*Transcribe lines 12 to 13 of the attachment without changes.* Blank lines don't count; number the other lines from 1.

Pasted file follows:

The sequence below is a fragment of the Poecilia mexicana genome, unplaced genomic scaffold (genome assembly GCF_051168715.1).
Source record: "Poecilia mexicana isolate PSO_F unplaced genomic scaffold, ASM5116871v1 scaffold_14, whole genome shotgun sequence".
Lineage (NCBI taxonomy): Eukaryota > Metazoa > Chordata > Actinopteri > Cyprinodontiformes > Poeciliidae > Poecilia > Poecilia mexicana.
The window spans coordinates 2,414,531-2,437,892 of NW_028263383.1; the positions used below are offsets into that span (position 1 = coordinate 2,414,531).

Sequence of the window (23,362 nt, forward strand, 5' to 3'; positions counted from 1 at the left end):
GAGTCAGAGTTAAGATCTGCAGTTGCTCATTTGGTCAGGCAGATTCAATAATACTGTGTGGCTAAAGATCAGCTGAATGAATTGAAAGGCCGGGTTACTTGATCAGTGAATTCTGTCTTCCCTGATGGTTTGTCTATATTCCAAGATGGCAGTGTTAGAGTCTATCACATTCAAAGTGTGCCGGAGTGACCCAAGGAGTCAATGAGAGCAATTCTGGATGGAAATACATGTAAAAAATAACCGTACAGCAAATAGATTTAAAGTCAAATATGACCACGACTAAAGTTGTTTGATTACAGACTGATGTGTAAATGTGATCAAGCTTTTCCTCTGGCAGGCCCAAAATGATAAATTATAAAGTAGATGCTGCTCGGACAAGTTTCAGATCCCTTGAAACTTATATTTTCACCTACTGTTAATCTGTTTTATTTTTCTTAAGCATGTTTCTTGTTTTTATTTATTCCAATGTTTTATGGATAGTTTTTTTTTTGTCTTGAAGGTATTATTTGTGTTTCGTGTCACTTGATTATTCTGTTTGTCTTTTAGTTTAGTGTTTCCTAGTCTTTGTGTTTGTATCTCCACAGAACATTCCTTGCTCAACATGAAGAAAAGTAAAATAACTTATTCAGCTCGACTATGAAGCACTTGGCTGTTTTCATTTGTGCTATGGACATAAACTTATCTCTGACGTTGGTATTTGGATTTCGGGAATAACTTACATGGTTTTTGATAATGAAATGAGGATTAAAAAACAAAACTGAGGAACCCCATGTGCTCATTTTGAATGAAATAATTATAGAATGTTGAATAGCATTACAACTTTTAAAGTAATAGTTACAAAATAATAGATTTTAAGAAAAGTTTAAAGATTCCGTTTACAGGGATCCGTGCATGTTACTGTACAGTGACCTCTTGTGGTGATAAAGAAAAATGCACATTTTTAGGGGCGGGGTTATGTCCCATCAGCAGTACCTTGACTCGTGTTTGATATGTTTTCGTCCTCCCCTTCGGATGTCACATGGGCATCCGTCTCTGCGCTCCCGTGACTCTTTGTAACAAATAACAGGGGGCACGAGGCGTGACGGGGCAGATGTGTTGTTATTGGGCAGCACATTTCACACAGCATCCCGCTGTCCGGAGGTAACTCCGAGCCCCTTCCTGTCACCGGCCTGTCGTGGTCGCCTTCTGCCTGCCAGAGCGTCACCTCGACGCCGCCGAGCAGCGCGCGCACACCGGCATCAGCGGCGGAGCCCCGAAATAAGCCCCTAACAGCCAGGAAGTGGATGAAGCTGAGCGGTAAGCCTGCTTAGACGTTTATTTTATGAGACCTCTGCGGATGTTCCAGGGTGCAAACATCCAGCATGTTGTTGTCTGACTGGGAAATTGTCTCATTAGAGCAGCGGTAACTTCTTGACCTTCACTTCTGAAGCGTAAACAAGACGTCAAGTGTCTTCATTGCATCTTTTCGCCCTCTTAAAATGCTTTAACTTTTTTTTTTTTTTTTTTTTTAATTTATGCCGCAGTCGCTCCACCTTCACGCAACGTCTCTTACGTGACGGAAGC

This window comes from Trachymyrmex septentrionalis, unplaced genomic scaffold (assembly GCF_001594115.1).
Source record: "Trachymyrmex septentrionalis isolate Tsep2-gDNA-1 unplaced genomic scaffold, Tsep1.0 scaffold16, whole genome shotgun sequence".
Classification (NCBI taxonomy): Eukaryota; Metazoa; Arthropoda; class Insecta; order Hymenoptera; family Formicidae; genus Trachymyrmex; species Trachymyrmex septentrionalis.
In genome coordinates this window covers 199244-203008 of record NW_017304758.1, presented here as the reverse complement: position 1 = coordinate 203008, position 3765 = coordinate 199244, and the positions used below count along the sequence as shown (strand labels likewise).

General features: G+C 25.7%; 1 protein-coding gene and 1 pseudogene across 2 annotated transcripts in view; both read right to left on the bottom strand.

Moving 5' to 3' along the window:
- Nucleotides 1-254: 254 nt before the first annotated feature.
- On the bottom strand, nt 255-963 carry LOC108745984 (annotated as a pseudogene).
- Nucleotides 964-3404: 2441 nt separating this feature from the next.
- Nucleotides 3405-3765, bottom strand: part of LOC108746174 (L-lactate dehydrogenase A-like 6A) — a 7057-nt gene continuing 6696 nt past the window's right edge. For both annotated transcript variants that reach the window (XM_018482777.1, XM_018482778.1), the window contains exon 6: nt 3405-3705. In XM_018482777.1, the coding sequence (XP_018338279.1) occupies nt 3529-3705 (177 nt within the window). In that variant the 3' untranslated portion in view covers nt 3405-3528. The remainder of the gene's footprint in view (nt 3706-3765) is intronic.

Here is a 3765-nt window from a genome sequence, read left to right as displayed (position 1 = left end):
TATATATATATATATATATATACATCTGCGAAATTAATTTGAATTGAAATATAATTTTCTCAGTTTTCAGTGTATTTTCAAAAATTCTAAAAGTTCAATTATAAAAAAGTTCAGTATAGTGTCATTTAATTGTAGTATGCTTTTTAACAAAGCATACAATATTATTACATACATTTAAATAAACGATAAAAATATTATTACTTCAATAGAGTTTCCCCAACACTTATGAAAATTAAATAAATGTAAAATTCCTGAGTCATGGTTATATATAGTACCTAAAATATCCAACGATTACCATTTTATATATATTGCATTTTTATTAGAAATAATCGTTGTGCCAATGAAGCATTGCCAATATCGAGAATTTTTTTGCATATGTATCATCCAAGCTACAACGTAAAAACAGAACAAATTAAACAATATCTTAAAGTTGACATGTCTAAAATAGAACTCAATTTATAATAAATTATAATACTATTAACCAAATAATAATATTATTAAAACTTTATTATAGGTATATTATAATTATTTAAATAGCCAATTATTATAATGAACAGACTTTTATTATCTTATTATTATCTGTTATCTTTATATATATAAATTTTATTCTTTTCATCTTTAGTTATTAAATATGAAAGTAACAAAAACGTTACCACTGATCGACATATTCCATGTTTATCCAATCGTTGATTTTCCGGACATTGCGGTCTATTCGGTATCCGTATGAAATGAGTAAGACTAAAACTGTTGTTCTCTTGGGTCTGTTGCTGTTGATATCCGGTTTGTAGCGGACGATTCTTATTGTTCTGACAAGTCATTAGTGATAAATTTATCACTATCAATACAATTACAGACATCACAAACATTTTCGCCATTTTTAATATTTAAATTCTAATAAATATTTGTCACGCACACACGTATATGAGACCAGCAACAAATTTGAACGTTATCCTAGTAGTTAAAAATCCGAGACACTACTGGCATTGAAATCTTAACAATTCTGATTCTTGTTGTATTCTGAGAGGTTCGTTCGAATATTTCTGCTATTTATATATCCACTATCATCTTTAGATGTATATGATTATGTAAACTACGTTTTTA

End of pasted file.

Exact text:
Moving 5' to 3' along the window:
- Nucleotides 1-254: 254 nt before the first annotated feature.